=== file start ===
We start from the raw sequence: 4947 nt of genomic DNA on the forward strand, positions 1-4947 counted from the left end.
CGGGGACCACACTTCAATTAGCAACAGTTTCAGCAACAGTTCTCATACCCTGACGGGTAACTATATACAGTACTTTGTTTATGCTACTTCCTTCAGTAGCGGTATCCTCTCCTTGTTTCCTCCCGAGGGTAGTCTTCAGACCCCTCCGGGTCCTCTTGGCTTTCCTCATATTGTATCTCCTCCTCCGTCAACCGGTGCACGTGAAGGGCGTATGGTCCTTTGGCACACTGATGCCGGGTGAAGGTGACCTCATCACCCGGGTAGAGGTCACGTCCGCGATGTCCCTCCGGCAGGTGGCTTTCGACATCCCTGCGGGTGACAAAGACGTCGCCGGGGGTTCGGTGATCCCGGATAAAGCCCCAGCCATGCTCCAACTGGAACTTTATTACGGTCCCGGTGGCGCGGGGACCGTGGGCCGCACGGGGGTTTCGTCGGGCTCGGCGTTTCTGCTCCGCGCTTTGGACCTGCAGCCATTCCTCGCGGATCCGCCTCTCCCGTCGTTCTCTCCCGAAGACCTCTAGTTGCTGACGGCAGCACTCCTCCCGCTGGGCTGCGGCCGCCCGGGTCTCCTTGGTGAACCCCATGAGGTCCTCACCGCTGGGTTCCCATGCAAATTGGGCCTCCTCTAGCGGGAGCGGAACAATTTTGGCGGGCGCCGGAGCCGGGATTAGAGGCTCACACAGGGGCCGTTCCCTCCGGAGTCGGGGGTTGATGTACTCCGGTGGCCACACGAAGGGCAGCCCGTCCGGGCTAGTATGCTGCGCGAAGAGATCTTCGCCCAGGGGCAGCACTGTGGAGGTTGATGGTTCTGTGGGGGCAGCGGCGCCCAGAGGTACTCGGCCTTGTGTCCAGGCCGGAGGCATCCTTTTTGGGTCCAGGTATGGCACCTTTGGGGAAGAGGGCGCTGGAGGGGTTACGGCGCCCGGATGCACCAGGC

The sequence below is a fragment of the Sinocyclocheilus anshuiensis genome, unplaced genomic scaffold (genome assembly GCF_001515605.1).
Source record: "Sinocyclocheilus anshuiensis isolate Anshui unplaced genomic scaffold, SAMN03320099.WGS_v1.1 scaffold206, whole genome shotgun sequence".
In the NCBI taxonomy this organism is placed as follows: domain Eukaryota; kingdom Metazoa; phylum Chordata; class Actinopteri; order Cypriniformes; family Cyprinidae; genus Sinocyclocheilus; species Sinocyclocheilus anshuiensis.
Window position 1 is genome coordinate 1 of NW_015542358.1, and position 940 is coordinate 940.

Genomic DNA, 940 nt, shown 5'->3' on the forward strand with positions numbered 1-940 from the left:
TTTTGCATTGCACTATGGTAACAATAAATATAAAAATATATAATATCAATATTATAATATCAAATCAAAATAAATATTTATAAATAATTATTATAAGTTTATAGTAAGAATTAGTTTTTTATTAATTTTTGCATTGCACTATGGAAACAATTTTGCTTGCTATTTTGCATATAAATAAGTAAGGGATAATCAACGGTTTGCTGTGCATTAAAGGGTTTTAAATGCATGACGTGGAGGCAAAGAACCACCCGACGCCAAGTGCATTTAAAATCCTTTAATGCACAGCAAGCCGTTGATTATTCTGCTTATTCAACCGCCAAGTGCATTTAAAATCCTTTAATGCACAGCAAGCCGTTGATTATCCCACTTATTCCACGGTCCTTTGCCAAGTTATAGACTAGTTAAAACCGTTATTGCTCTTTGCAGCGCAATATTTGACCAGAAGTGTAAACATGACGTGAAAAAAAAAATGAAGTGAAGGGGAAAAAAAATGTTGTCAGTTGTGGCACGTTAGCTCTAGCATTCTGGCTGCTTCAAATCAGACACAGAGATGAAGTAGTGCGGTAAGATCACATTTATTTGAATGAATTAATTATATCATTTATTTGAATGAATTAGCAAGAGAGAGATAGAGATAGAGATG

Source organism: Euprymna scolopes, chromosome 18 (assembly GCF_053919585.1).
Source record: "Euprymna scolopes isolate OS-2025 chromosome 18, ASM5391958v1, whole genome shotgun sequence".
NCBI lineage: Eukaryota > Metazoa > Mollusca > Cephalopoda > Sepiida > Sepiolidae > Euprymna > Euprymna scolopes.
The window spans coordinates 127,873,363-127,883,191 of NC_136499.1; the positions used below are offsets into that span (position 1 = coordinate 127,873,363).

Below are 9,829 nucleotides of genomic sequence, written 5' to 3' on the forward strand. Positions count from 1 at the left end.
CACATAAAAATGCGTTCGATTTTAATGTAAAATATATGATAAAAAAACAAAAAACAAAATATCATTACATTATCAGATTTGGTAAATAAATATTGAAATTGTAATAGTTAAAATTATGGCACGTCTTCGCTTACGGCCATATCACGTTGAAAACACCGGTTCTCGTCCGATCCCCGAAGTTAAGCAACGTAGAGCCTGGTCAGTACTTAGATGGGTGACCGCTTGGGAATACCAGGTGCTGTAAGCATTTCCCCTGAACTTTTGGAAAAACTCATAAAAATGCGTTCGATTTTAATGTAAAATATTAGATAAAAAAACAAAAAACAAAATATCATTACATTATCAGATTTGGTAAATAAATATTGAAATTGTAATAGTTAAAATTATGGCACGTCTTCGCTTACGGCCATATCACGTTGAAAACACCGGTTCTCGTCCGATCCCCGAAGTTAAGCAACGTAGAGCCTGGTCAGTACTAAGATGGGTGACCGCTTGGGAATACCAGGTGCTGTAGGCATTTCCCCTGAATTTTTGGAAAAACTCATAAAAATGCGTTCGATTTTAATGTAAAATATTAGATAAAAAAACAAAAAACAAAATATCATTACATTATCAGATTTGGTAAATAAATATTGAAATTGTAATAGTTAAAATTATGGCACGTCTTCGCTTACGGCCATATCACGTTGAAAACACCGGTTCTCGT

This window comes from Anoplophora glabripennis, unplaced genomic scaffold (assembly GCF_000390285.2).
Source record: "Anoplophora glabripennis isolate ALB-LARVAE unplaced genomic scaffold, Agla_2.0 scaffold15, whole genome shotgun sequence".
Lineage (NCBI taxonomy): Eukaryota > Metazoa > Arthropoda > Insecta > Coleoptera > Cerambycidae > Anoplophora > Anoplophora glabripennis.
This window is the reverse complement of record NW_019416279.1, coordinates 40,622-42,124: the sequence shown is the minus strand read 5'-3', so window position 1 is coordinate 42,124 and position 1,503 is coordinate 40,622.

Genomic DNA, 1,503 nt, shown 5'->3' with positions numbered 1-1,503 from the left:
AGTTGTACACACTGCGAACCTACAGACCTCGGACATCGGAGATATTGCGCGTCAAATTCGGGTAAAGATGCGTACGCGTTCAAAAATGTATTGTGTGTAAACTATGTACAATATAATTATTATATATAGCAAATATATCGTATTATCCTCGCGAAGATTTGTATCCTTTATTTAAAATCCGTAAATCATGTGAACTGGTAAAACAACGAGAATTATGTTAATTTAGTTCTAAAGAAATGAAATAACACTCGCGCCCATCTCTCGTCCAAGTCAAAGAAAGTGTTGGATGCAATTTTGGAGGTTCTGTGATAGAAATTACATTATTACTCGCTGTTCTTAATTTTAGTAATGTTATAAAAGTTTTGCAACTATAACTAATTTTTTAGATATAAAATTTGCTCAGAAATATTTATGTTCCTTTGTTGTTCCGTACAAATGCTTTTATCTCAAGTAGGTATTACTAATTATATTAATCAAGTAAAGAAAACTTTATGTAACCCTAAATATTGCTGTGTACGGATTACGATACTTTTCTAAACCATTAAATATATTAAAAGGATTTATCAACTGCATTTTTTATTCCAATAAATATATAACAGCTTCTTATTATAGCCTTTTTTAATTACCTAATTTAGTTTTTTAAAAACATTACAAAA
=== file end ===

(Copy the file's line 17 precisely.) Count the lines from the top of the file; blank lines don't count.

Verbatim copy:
Lineage (NCBI taxonomy): Eukaryota > Metazoa > Arthropoda > Insecta > Coleoptera > Cerambycidae > Anoplophora > Anoplophora glabripennis.